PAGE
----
In service, we never fail. —A proverb
Esteemed Reader of Our Magazine:
Walking along a busy city street with my son, his hand was suddenly wrenched from mine. In a panic I looked around and saw him walking swiftly and determinedly toward a woman we had passed, sitting on the sidewalk on a street corner with a paper cup in front of her. Sensing what he was up to, I followed behind slowly, watching him carefully as we both wended our way though the crowds of walkers.
As he reached the woman, who was in her 30s, and wearing a headscarf (she looked like a gypsy), he reached his hand into his pocket and pulled out a coin. He held it up the glinting metal, their eyes met, and they both smiled as he dropped the coin in her cup. He ran back to me, placing his small, strong hand in mine. And we continued walking.
There was nothing to say to the boy, who had done a generous deed, arising in the moment, in response to a need he perceived, and impelled by his own will. There was nothing to say because it was an essential act and I was loath to overlay it with any moralism or interpretation. Unlike the coaching and cajoling required to get him to brush his teeth in the morning, the act had come from him, and I wanted to keep it clean.
There were two interconnected ideas this event gave me to ponder.
One is the preciousness of the force of will as it operates through a person, unimpeded by notions of should or could, moralism or belief—just the straight stuff of seeing a need and responding, serving from oneself, in the moment.
That will is like a flower bud, that, given the right conditions, will bloom into the beauty that it is. It can’t be pried open or required to bloom. It will when it is ready, in response to the right conditions of light and air, heat and humidity. Of course a flower can be “forced,” as can the will, but the term is misleading, as the coax is simply providing the conditions that would otherwise allow it to bloom.
The emergence of will in a child, which is shown in the tender being’s native interests unfolding, is a pure and miraculous event to behold. It is the embodiment of productive ease, with none of the resistance we have constructed for ourselves as adults. Through “education”—impacted psychic accretions of various sorts—we work hard to create a bevy of second-guesses to our impulses and motives, questioning whether they are correct, or pleasurable, or profitable.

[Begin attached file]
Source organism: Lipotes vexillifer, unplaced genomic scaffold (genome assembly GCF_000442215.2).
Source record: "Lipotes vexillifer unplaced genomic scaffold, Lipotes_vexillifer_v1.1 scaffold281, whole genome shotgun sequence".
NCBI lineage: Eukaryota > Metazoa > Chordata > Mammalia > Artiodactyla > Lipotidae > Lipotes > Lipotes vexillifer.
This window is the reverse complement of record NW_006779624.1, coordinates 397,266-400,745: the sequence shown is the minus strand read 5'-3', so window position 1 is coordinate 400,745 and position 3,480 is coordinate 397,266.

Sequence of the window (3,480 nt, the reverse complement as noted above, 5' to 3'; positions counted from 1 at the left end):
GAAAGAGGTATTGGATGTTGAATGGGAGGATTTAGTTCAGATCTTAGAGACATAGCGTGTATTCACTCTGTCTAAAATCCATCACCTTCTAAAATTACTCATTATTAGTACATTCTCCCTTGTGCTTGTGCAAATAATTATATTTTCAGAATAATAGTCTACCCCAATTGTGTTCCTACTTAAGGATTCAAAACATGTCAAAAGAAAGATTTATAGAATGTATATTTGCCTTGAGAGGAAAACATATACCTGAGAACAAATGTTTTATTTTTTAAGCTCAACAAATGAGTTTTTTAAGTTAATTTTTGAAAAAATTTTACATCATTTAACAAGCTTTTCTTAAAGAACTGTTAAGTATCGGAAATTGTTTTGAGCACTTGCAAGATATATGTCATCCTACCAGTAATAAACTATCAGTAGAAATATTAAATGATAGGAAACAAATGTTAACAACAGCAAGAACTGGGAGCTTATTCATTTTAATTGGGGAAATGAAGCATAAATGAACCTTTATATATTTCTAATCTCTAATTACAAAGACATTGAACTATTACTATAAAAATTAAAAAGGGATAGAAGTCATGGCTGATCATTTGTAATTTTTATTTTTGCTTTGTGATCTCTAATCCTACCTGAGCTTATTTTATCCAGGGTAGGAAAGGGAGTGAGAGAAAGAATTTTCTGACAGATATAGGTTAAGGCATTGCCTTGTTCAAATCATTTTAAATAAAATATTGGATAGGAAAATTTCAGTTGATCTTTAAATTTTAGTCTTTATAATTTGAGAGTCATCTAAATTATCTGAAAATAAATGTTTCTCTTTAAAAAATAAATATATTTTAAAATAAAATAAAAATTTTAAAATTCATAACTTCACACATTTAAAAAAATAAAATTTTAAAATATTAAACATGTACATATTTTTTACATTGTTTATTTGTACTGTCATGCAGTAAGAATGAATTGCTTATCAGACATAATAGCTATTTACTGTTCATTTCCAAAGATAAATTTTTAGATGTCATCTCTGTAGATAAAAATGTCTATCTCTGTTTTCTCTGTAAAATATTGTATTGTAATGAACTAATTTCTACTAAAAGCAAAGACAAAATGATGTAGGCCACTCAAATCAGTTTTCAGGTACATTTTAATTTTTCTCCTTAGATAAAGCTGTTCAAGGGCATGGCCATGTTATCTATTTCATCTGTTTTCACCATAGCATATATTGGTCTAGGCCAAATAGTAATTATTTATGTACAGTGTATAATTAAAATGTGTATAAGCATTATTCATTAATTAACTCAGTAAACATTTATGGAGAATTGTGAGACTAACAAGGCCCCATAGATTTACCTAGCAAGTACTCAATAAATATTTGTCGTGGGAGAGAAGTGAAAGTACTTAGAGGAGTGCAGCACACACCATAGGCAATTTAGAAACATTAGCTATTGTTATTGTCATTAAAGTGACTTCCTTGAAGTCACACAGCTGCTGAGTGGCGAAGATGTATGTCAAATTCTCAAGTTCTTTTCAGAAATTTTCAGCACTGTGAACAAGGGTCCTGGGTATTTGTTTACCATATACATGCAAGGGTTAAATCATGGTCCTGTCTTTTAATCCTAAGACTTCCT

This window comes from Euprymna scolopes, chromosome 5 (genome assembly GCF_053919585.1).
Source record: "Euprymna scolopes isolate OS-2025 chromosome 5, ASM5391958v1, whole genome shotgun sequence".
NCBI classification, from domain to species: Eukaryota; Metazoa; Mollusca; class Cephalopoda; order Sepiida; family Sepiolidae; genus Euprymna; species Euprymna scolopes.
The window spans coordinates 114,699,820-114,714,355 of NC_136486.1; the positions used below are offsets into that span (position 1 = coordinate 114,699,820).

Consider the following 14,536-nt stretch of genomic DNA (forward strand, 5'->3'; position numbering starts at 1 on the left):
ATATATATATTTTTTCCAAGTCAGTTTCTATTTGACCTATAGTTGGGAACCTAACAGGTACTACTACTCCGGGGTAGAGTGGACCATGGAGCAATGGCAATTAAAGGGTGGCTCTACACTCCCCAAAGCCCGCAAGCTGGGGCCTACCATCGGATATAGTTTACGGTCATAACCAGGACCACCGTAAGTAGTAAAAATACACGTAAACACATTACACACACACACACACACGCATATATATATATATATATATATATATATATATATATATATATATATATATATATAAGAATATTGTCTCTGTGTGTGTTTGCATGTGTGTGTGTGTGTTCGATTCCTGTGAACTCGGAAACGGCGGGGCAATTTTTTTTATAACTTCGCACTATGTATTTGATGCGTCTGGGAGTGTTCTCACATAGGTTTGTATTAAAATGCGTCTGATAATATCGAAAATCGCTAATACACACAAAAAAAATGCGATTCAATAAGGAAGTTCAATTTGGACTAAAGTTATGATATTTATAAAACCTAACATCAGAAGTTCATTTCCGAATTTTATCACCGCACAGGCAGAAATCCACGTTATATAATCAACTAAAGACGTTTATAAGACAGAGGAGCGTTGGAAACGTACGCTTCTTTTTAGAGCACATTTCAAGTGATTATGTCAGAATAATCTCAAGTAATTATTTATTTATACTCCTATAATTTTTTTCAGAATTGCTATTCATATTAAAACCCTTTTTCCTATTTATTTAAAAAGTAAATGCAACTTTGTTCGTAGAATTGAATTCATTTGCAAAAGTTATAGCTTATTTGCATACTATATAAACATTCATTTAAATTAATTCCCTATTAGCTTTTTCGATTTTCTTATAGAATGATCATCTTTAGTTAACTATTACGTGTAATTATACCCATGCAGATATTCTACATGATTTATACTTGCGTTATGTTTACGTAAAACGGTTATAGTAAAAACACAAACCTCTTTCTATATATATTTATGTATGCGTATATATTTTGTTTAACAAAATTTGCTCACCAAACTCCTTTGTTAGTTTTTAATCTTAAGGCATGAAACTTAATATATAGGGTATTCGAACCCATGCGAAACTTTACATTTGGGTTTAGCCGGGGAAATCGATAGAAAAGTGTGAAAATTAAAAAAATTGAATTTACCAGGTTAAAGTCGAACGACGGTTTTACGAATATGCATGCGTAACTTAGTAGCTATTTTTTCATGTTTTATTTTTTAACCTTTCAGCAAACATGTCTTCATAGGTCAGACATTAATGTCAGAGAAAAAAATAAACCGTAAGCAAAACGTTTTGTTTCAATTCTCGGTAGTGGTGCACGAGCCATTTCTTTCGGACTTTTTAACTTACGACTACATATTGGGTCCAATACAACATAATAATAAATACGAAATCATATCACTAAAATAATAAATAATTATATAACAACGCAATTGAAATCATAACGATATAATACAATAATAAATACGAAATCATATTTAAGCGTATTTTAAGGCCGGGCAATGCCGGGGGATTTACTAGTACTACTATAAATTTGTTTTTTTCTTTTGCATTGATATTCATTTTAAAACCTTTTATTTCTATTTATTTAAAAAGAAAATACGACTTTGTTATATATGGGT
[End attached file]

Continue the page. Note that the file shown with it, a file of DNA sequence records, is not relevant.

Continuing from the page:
Children have none of this mediation in the action of their essence in the world. They simply follow their native interests, which on the whole are good, and appropriate within the context of the great matrix of life and being. I think this is what the beatitude meant in suggesting we become as little children, in the event we wish to enter paradise.
The second idea the event arose for pondering is generosity.
The word comes from the Latin meaning “of noble birth.” It is a kingly quality. The word has evolved to describe anything done or given selflessly, without expectation of compensation or reciprocation.
Inevitably when we think of people we love or admire, alive or dead, we think of their degree of generosity.
Religions make generosity an obligation, which removes its force. Compulsion turns something vital into a means of gaining social standing or feeding vanity with public displays, or conversely, being ridden with guilt for our sins.
But religion is for those whose conscience is asleep. With an awakened conscience what is given is a simple gift, and at its best generosity is in secret. Generosity is the basis of what religions hold up as unattainable by all but a few prophets—unconditional love.
Instead of a discipline, what if we understood generosity as a disposition, being vigilant to see what we could do for others? What if each day we intended to have our eyes open to the needs of those around us and slyly respond to the needs we perceive? What if, instead of seeking what can be gotten from each situation, we were looking for what could be given?
In aiming to be generous, we step into a state of nobility, becoming more awake, alert, and ready for whatever arises. In such a state we forge a connection between our essence—the precious stuff of will—and our lives. With tiny, invisible acts we simultaneously heal ourselves and the wounds of the world.